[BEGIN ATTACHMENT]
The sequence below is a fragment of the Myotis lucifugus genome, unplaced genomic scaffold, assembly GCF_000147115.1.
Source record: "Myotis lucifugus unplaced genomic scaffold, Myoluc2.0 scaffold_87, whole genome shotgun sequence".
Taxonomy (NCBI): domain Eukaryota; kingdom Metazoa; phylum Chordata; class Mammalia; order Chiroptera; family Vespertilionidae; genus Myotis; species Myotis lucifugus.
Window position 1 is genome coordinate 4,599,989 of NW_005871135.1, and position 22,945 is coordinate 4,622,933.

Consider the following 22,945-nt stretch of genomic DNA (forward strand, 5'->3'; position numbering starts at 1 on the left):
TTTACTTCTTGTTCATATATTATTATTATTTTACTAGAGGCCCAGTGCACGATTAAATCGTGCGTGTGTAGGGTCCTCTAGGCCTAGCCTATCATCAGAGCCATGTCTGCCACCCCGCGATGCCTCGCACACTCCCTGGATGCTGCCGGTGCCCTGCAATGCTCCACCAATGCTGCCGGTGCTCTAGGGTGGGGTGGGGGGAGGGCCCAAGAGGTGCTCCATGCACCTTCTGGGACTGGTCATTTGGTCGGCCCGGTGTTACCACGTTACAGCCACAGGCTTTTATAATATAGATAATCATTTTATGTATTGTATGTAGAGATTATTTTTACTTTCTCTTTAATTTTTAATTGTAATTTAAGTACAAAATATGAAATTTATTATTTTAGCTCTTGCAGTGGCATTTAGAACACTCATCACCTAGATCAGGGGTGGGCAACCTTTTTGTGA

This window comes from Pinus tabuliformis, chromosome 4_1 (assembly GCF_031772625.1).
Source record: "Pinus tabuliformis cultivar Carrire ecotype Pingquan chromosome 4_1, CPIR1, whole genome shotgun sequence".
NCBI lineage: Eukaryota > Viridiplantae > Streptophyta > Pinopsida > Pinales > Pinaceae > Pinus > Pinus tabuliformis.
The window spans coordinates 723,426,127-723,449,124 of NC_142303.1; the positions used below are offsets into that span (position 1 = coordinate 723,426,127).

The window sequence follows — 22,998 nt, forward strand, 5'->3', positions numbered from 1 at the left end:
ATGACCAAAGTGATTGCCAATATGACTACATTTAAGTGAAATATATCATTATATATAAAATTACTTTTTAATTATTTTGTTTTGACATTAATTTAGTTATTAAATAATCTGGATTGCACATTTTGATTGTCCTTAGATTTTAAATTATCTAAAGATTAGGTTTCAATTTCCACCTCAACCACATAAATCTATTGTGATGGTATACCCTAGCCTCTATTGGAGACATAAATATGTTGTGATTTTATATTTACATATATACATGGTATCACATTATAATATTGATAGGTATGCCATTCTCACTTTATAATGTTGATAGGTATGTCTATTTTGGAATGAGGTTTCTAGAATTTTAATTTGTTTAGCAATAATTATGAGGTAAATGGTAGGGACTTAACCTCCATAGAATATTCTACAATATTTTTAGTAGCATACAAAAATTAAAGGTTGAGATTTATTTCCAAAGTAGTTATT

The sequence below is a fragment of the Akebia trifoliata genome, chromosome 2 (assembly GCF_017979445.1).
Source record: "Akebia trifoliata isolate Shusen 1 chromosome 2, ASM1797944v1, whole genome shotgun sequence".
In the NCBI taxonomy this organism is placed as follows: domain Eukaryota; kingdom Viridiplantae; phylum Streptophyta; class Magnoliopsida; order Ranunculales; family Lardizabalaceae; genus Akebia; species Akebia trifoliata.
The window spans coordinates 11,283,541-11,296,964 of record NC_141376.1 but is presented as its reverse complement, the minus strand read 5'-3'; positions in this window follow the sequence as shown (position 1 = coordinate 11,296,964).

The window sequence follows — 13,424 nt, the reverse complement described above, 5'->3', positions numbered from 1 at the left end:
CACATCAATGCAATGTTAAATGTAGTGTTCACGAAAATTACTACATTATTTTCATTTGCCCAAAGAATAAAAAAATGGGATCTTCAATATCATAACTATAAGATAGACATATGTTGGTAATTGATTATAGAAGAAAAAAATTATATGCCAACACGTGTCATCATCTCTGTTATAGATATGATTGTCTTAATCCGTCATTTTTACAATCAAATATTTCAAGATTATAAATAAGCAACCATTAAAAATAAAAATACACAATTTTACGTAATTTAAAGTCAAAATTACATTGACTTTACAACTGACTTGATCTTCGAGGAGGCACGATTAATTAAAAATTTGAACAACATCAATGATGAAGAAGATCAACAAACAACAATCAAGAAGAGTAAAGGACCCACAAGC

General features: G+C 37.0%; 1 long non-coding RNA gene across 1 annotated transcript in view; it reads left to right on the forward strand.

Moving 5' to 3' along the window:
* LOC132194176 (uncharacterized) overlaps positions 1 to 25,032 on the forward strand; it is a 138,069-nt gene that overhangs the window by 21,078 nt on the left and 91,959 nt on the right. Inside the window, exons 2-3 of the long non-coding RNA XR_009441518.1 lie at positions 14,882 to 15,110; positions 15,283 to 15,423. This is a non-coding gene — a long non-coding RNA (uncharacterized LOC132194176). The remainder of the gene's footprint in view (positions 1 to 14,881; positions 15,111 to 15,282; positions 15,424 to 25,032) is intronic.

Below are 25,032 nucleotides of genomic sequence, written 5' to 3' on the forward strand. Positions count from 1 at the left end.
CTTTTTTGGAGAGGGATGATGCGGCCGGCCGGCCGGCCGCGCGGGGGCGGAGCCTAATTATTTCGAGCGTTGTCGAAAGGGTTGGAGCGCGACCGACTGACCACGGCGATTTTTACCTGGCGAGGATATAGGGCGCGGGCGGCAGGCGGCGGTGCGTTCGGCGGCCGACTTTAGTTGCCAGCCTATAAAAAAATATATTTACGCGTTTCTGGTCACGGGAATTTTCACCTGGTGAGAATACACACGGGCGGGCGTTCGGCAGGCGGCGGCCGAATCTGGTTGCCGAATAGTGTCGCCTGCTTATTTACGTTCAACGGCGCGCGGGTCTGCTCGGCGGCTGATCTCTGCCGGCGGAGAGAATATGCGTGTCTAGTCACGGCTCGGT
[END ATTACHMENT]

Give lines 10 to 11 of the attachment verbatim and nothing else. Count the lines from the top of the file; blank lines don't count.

The window spans coordinates 723,426,127-723,449,124 of NC_142303.1; the positions used below are offsets into that span (position 1 = coordinate 723,426,127).

The window sequence follows — 22,998 nt, forward strand, 5'->3', positions numbered from 1 at the left end: